How are you related to the intended immigrant?
If the person you are sponsoring is a spouse or a minor child, then you must show assets in excess of at least three times the shortfall. Otherwise you must show assets valued at five time the shortfall.
Apply the appropriate multiple to the shortfall amount
In our example above let us assume that your are sponsoring a wife or husband. In that case you need to show assets equal or greater than $3975 times 3 or $11, 925.
How to File an Affidavit of Support You, the sponsor, should download and complete the current Form I-864 when the National Visa Center instructs the the beneficiary of your petition to submit affidavit of support and immigrant visa forms after the requested fees have been paid. In addition your foreign relative may need an affidavit of support for his immigrant visa interview with a consular officer overseas or when he is about to submit an application for adjustment to permanent resident status with the United States Citizenship and Immigration Services (USCIS) or with an Immigration Court in the United States.
If you cannot meet the minimum income requirements using your earned income, you have various options:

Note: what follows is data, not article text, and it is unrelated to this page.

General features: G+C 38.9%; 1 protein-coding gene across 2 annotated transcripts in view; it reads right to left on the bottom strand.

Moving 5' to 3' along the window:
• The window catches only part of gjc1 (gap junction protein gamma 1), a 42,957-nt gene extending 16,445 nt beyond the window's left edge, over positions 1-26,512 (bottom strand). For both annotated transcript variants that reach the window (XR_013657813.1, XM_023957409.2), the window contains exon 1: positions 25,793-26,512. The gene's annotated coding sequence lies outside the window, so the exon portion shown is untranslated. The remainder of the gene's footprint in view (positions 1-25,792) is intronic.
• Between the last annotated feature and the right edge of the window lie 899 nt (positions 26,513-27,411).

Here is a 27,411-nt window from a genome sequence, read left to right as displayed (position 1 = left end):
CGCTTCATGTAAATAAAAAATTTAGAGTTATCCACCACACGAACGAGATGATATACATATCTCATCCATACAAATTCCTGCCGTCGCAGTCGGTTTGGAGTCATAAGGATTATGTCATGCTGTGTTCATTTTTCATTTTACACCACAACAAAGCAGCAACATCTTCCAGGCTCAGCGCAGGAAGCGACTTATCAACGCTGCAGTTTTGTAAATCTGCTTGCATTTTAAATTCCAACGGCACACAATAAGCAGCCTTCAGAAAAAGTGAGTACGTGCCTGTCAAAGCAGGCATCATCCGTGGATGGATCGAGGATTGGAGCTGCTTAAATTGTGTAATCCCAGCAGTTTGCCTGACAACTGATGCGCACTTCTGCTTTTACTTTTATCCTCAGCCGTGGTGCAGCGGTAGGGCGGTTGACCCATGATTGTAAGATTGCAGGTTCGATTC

- You may add the net cash value of your assets (gross value – minus liabilities, if any). This includes money in savings accounts, stocks, bonds, other personal property and and real estate. To find the amount of assets required to qualify, subtract your household income from the minimum income requirement (125% of the poverty level for your family size). You must prove the cash value of your I-864 assets is worth five times this difference (the amount left over) or three times if the visa application is based upon a marriage petition.
- If the person being sponsored is a spouse, or son/daughter (who is 18 years or older) of a U.S. citizen: The least cash value of assets must be three times the difference between the sponsor’s household income and 125% of the federal poverty guideline for the household.
- If the person being sponsored is an orphan coming to the United States for adoption: The adoptive parents’ assets merely needs to equal or exceed the difference between the household income and 125% of the federal poverty line for the household size.